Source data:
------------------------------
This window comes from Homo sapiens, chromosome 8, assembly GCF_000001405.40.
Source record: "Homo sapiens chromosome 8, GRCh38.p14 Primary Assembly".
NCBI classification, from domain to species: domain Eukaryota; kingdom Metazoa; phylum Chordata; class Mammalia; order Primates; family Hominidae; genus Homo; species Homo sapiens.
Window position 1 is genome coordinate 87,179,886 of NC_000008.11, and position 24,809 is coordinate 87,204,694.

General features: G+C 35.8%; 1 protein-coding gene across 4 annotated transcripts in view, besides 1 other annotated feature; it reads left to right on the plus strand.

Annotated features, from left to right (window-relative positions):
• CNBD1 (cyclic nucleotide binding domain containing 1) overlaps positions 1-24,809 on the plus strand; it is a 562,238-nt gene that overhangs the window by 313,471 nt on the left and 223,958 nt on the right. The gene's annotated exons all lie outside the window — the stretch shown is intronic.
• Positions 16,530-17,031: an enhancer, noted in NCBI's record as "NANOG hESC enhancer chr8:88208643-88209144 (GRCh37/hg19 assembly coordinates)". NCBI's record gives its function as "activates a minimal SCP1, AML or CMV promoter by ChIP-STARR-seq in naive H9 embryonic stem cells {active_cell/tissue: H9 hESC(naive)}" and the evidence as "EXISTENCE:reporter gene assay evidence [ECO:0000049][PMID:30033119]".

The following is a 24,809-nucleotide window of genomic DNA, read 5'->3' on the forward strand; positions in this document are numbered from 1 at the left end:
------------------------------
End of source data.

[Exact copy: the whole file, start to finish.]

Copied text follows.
This window comes from Homo sapiens, chromosome 8, assembly GCF_000001405.40.
Source record: "Homo sapiens chromosome 8, GRCh38.p14 Primary Assembly".
NCBI classification, from domain to species: domain Eukaryota; kingdom Metazoa; phylum Chordata; class Mammalia; order Primates; family Hominidae; genus Homo; species Homo sapiens.
Window position 1 is genome coordinate 87,179,886 of NC_000008.11, and position 24,809 is coordinate 87,204,694.

General features: G+C 35.8%; 1 protein-coding gene across 4 annotated transcripts in view, besides 1 other annotated feature; it reads left to right on the plus strand.

Annotated features, from left to right (window-relative positions):
• CNBD1 (cyclic nucleotide binding domain containing 1) overlaps positions 1-24,809 on the plus strand; it is a 562,238-nt gene that overhangs the window by 313,471 nt on the left and 223,958 nt on the right. The gene's annotated exons all lie outside the window — the stretch shown is intronic.
• Positions 16,530-17,031: an enhancer, noted in NCBI's record as "NANOG hESC enhancer chr8:88208643-88209144 (GRCh37/hg19 assembly coordinates)". NCBI's record gives its function as "activates a minimal SCP1, AML or CMV promoter by ChIP-STARR-seq in naive H9 embryonic stem cells {active_cell/tissue: H9 hESC(naive)}" and the evidence as "EXISTENCE:reporter gene assay evidence [ECO:0000049][PMID:30033119]".

The following is a 24,809-nucleotide window of genomic DNA, read 5'->3' on the forward strand; positions in this document are numbered from 1 at the left end: